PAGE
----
What Is Meth Mouth? Causes, Statistics, and Effects

What Is Meth Mouth
Amanda Stevens

Written By

Amanda Stevens
Dr. Po-Chang Hsu -

Medically Reviewed By:

Dr. Po-Chang Hsu

Last Medically Reviewed on December 18, 2023

Key Points

  • Meth is a highly addictive drug that has many adverse effects, including poor dental health.
  • Meth mouth is a common term for the severe decay, gum disease, and tooth damage indicative of meth use.
  • Meth mouth can range from stains, cavities, and gingivitis to severe gum disease, abscesses, and broken or lost teeth.
  • There are many causes of meth mouth, including psychological factors like poor hygiene and drug-induced effects like dry mouth.
  • Meth mouth, while severe, is not always irreversible, and treatments can restore some dental health.
  • Treating meth mouth requires not only treating the teeth and gums but addressing the meth addiction to prevent further damage.

Methamphetamine, or meth, is a highly addictive stimulant that has many potential long-term effects, including stroke and permanent brain damage. It also has a devastating effect on dental health, leading to the term “meth mouth.”
Meth mouth is the result of acidic tooth decay and drug-induced physical changes that occur with meth use, leading to tooth decay, gum disease, and damaged or lost teeth.

What Is Meth Mouth?

What Is Meth Mouth
Image by elsebjgmailcom from PixaBay

Meth mouth is one of the most recognizable physical changes with long-term meth use. It includes severe gum disease and tooth decay, often causing the teeth to crack, break, or fall out.[1] The teeth of people who use meth chronically are often stained, rotting, crumbling, blackened, or falling apart.
The effects of meth mouth are caused by physiological damage, such as dry mouth and malnutrition, and drug-induced psychological effects, such as long periods of poor oral hygiene.

The signs of meth mouth can include:

  • Dry mouth
  • Cracked teeth
  • Loose teeth
  • Missing teeth
  • Lockjaw
  • Carious lesions (micro-cavities)
  • Gum disease
  • Teeth grinding (bruxism)
  • Black teeth
  • Bad breath[2]

Causes of Meth Mouth

Meth mouth is common with people who use meth, but it can have multiple causes.[3] People who are addicted to meth tend to neglect their hygiene, forgetting to brush their teeth for long periods. They also have poor nutrition habits and may go long periods without eating or combine sugary foods like sodas and candy with meth.
Smoking meth also contributes to cavities and tooth damage. Left untreated, this can cause abscesses, severe decay, and nerve damage. The stimulation from meth can cause teeth grinding or clenching that damages the enamel and weakens the teeth, making them easier to break or decay.

Some chemicals found in meth, such as drain cleaner, antifreeze, and battery acid, can corrode the teeth. Another factor is xerostomia, or intense dry mouth, which saps the saliva that’s crucial to wash away bacteria. Without eating a proper diet, the body’s ability to heal is impaired, which further affects dental health.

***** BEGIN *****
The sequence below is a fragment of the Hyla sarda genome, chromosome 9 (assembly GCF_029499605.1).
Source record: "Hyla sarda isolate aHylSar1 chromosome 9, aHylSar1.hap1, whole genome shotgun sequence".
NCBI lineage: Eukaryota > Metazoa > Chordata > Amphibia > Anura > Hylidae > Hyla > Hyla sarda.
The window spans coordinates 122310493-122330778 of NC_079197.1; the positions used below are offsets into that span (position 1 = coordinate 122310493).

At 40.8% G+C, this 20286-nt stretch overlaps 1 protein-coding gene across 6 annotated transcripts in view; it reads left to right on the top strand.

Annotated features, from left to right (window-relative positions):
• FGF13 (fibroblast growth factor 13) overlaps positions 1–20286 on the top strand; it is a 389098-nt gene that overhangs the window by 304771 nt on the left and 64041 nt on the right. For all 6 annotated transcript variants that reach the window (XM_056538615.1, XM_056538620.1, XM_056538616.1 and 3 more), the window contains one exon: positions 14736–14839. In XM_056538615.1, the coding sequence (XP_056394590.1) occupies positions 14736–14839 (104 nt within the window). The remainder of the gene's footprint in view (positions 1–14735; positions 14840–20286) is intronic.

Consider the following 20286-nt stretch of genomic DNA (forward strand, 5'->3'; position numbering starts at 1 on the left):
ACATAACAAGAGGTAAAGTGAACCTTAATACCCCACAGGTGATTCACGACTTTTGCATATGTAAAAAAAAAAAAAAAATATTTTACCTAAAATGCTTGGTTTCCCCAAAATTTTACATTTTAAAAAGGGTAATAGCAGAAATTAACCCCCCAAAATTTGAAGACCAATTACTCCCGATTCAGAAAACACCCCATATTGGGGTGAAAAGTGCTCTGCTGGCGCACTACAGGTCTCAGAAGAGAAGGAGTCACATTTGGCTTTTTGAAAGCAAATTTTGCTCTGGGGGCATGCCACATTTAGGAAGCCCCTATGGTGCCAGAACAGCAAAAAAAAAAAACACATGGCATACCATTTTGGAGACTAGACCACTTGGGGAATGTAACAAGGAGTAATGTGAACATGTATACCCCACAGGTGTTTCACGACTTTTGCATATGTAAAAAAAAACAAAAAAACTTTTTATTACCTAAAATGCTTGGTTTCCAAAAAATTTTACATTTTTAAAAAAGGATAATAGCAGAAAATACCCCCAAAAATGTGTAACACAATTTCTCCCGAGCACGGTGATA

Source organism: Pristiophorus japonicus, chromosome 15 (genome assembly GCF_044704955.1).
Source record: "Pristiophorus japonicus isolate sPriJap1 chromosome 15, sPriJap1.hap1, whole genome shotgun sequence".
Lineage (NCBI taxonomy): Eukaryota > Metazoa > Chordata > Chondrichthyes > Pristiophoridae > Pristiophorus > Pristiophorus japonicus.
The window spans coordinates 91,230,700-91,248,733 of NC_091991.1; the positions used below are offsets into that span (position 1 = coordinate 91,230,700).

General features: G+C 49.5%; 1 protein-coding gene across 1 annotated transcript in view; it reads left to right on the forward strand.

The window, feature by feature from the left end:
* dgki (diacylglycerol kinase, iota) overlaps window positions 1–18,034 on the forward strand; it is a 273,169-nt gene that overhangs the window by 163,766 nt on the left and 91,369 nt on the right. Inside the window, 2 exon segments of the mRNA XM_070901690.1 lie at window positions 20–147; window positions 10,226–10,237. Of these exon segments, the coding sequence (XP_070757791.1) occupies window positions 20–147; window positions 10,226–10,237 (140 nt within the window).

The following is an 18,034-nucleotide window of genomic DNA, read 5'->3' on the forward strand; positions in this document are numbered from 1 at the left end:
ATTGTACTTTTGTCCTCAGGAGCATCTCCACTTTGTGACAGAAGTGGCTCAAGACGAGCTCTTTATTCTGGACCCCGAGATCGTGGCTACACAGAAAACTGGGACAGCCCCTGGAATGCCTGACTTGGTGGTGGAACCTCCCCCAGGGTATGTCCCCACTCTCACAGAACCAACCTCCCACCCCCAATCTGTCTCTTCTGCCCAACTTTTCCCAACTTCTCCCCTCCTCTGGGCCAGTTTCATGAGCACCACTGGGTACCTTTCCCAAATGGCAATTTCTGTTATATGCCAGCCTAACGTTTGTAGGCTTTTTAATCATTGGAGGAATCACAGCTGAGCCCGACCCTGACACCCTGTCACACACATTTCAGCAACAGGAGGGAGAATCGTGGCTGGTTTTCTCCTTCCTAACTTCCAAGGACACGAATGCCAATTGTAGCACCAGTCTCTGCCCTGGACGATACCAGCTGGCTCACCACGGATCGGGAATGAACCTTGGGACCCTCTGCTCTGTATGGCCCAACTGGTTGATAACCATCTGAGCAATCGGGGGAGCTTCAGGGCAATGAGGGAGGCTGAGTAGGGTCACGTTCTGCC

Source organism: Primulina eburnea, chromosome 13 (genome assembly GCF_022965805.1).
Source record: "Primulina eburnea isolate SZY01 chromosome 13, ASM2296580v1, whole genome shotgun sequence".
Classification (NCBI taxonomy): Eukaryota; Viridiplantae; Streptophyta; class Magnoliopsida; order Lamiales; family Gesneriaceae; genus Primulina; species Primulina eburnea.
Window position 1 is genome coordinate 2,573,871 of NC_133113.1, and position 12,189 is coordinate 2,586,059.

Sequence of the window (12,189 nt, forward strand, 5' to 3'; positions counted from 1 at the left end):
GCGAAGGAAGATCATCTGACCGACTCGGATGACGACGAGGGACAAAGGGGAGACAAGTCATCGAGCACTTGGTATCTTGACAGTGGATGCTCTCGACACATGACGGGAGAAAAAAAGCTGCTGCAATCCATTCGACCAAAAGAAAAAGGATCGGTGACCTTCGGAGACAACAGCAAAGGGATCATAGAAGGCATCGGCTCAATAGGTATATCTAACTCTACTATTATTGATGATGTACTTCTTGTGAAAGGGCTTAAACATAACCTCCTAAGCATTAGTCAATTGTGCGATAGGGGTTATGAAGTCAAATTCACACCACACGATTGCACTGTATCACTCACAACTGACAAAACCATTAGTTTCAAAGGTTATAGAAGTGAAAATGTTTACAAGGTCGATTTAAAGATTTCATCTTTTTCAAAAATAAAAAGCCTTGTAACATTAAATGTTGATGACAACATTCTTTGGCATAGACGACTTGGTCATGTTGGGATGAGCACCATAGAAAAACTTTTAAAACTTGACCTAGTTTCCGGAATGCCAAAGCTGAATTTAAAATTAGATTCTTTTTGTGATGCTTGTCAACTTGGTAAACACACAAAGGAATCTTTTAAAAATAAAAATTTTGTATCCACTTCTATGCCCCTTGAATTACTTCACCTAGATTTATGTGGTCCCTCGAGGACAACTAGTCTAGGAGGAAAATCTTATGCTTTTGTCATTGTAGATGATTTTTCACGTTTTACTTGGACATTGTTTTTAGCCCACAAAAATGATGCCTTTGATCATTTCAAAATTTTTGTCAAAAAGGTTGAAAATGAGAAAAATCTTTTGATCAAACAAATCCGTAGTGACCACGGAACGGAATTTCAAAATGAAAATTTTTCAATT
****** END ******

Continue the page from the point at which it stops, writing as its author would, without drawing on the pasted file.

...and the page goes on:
Statistics on Meth Mouth

According to a study in The Journal of the American Dental Association that examined the mouths of 571 people who use meth:

  • 96% had cavities
  • 58% had untreated tooth decay
  • 31% had six or more missing teeth[4]

The study also found that the more meth a person used, the worse their tooth decay was. People over the age of 30, women, and cigarette smokers were more likely to have tooth decay and gum disease.

Other Effects of Meth

Aside from meth mouth, using meth can have short- and long-term adverse effects.
The short-term effects of meth include:

  • Shortness of breath
  • Nausea
  • Vomiting
  • Diarrhea
  • Hyperactivity
  • Insomnia
  • Decreased appetite
  • Tremors
  • Trouble breathing[5]

The long-term effects of meth may include:

  • Irregular heartbeat
  • Stroke
  • High blood pressure
  • Violent or aggressive behavior
  • Confusion
  • Anxiety
  • Paranoia
  • Hallucinations
  • Delusions[6]

What Are the Treatment Options for Meth Mouth?

The treatment for meth mouth depends on how severe the damage is. Meth mouth is irreversible, so the treatment is focused on repairing the damage and mitigating the effects.[7]
Depending on the level of damage and decay, people may need tooth extractions to remove unsavable teeth. Dental implants, bridges, or dentures may be necessary to reconstruct the mouth for a better appearance and function.

Less severe cases may need cavities filled or root canals to address decay, as well as treatment for mild, moderate, or severe gum disease. Gingivitis, the first stage of gum disease, can be reversed with proper oral hygiene. More severe gum disease causes permanent damage, such as gum recession, periodontal pockets around the teeth, and tooth and jawbone loss, so the focus is on mitigating the effects.[8]

Treating the Addiction

Treating the oral health effects of meth mouth is only part of the challenge. The addiction needs to be addressed to ensure that meth mouth doesn’t worsen and that the person has good oral hygiene moving forward.
Though stimulant withdrawal from drugs like meth isn’t usually life-threatening, it can be extremely unpleasant. The symptoms can vary but generally include: